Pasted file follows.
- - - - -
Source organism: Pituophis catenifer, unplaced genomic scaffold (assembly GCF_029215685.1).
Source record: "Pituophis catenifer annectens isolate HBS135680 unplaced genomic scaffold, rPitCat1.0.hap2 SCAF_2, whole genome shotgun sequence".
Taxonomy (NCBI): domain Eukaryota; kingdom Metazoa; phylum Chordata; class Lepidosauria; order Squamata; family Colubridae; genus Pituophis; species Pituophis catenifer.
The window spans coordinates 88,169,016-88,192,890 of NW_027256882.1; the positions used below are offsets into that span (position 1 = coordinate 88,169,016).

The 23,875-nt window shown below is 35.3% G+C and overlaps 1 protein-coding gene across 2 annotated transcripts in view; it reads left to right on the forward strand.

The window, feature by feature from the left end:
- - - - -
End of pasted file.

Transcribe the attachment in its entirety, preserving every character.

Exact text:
Source organism: Pituophis catenifer, unplaced genomic scaffold (assembly GCF_029215685.1).
Source record: "Pituophis catenifer annectens isolate HBS135680 unplaced genomic scaffold, rPitCat1.0.hap2 SCAF_2, whole genome shotgun sequence".
Taxonomy (NCBI): domain Eukaryota; kingdom Metazoa; phylum Chordata; class Lepidosauria; order Squamata; family Colubridae; genus Pituophis; species Pituophis catenifer.
The window spans coordinates 88,169,016-88,192,890 of NW_027256882.1; the positions used below are offsets into that span (position 1 = coordinate 88,169,016).

The 23,875-nt window shown below is 35.3% G+C and overlaps 1 protein-coding gene across 2 annotated transcripts in view; it reads left to right on the forward strand.

The window, feature by feature from the left end: